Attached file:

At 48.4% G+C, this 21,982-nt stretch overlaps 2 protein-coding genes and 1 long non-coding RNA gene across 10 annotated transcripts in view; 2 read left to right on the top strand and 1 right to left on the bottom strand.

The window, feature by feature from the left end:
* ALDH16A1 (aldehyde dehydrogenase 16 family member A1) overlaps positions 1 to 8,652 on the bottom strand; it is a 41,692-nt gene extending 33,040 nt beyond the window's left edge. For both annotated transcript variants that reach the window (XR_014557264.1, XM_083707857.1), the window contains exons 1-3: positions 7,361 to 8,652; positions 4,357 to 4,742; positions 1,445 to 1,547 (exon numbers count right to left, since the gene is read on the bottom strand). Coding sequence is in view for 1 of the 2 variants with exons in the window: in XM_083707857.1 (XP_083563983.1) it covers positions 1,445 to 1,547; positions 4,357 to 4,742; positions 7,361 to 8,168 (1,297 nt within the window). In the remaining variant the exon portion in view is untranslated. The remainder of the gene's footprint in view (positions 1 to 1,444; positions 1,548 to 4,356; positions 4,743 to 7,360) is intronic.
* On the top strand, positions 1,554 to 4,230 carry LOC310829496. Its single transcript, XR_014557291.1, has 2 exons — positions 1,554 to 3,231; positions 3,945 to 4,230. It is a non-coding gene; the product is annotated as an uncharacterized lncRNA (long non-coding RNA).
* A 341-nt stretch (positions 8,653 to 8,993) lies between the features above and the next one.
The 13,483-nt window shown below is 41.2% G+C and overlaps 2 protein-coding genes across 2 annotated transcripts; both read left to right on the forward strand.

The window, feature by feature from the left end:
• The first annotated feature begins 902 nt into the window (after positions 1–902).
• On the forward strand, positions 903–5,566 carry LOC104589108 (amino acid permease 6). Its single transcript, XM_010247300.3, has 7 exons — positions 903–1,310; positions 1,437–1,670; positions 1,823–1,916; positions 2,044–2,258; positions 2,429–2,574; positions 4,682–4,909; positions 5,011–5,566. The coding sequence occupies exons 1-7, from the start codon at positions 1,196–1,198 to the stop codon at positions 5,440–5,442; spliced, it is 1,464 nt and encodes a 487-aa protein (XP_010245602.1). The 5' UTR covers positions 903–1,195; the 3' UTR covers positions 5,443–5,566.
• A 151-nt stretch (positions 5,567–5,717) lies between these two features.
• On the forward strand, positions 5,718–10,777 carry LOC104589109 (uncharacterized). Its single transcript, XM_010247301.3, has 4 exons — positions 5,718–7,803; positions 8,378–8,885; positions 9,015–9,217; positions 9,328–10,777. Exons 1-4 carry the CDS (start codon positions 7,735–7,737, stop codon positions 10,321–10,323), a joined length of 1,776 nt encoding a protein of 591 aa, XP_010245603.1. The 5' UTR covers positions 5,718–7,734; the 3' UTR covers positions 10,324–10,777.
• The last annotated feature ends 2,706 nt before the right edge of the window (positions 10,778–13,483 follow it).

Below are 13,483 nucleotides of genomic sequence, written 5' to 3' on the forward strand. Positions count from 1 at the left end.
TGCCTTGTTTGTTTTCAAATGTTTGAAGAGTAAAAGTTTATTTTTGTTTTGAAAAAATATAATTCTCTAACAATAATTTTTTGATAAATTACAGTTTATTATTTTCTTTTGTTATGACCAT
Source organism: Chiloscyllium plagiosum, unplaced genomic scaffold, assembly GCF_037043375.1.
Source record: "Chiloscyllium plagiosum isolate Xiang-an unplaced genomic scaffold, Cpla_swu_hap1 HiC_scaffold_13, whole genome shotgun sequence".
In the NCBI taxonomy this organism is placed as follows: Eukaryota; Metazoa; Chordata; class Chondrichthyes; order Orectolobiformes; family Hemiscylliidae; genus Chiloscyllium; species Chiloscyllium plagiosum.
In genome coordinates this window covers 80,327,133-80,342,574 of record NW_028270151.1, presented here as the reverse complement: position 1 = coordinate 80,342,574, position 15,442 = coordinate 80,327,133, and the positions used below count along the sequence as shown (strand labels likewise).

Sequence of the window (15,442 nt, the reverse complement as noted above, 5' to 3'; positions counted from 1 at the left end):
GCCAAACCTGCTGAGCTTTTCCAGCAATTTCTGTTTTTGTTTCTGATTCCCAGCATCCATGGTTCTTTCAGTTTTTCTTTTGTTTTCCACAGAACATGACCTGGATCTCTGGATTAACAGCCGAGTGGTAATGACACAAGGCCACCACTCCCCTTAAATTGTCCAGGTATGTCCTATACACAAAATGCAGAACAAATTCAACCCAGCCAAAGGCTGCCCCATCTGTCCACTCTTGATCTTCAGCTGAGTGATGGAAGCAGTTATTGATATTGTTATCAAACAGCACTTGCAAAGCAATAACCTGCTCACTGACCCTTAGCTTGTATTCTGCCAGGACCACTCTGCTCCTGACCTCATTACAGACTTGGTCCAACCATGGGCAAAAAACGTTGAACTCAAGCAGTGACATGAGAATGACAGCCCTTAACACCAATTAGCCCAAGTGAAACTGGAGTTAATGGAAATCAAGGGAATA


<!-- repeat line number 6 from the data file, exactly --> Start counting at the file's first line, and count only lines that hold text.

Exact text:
The 13,483-nt window shown below is 41.2% G+C and overlaps 2 protein-coding genes across 2 annotated transcripts; both read left to right on the forward strand.